The COVID-19 pandemic has rapidly changed how we live, work and learn. First and foremost, I want to assure everyone that the safety of older adults, a population known to be at high risk, is paramount to NIH and NIA leadership.
A few years ago, NIA collaborated with the Agency for Healthcare Research and Quality (AHRQ) and the National Academies of Sciences, Engineering, and Medicine (NASEM) to assess the evidence for
As John Lennon once sang, “Life is what happens to you while you’re busy making other plans.” This famous adage rings true in scientific careers, where critical life events — the arrival of a child or a loved one’s illness and caregiving responsibilities — often pause a promising career.
Most older adults develop chronic medical conditions over time, which can mean greater vulnerability to intermittent illnesses and/or injuries.
Since Dr. Alois Alzheimer first studied the brain of Auguste D., research on brain tissue has been crucial to advancing understanding of Alzheimer’s disease and related dementias (AD/ADRD).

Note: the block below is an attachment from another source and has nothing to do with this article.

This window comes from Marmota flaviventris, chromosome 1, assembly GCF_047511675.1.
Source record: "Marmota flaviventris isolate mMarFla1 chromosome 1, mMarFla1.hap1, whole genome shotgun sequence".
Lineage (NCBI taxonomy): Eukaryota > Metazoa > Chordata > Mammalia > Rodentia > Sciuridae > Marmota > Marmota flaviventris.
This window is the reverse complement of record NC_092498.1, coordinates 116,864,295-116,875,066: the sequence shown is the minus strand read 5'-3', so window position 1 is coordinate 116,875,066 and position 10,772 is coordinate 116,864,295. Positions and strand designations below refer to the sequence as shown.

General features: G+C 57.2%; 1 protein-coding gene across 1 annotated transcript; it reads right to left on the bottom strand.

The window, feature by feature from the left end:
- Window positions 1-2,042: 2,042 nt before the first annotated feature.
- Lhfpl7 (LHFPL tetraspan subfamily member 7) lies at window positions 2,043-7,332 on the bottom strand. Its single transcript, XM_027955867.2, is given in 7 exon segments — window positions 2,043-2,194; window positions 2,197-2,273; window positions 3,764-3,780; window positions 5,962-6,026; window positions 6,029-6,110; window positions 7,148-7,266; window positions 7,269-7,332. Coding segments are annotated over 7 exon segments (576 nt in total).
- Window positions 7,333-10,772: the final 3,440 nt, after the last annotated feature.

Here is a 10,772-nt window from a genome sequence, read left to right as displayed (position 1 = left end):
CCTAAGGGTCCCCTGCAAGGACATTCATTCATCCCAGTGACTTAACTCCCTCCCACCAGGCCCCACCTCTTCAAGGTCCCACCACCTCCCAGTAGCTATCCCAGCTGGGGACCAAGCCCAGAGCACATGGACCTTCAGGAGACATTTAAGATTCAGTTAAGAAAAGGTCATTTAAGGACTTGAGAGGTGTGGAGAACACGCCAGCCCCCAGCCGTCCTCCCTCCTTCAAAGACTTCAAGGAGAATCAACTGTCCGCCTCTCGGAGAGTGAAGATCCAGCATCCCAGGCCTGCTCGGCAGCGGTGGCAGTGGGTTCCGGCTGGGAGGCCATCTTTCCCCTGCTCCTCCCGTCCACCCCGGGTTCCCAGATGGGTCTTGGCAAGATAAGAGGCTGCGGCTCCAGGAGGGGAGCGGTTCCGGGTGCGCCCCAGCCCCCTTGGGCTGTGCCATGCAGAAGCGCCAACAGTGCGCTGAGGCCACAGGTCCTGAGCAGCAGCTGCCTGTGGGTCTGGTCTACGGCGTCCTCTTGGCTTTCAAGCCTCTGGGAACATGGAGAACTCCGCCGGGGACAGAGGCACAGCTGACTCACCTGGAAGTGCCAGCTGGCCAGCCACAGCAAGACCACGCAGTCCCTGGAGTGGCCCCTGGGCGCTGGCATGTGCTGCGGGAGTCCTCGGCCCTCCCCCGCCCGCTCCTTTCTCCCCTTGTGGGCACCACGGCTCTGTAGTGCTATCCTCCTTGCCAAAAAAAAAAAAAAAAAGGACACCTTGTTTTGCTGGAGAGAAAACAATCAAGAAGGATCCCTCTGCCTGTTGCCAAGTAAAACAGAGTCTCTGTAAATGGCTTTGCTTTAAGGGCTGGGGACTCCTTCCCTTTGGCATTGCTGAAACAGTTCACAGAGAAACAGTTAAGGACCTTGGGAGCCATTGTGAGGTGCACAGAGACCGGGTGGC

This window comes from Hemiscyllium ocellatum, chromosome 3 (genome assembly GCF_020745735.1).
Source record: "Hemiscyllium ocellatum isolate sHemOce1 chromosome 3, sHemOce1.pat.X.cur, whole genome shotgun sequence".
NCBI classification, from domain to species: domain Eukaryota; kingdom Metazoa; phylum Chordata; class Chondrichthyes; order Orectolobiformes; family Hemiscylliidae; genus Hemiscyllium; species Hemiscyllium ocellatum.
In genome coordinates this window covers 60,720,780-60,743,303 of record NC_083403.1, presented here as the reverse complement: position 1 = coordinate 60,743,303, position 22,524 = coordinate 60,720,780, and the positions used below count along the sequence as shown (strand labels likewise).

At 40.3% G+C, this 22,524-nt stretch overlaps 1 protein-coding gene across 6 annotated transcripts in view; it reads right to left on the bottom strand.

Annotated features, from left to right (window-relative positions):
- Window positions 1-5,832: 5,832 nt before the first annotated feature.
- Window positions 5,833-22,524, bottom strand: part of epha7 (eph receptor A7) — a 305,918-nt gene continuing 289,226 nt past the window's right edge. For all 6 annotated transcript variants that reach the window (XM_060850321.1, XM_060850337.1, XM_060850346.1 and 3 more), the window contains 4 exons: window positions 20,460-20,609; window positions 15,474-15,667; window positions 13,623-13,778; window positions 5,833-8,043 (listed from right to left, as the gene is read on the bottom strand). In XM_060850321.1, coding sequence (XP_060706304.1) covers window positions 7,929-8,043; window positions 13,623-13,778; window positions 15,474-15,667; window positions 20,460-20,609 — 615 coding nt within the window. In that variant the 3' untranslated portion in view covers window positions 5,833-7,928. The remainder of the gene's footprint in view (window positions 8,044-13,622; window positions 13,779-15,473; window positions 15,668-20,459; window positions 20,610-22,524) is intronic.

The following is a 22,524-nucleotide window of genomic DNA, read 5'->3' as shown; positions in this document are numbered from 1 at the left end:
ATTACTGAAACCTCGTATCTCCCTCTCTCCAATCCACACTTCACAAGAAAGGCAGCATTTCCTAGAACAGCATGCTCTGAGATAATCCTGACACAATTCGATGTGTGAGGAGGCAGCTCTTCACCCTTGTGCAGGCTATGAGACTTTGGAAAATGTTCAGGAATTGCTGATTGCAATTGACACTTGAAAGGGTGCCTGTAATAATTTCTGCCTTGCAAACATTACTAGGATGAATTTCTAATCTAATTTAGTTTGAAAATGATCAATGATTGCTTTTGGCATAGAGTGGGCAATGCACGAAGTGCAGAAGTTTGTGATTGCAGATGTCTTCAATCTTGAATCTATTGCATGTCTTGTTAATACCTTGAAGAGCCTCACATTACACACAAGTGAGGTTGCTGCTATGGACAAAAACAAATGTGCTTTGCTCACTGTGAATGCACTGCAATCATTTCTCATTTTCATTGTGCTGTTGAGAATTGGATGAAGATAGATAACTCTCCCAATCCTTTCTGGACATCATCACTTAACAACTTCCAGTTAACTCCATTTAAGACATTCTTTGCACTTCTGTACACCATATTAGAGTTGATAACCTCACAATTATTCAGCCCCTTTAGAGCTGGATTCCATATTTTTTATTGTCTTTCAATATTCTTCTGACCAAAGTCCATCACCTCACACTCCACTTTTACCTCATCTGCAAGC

Estimates suggest that as many as 5.5 million older Americans — and many more under age 65 — are living with Alzheimer’s disease, with another 1 million Americans affected by related dementias such as frontotemporal, Lewy body, vascular, and mixed dementias.
Genetics, data privacy, personalized medicine, end-of-life decision making, health disparities and palliative care. What do these have in common?
The NIA Office of Small Business Research (OSBR) team is intrigued by startups and their unique role in research and development.
NIA is happy to unveil our latest collection of cleared concepts for funding opportunity announcements (FOAs).
We have posted NIA’s updated funding lines for fiscal year 2020!
NIA Blog Team
It may be winter, but our thoughts are already turning to summer.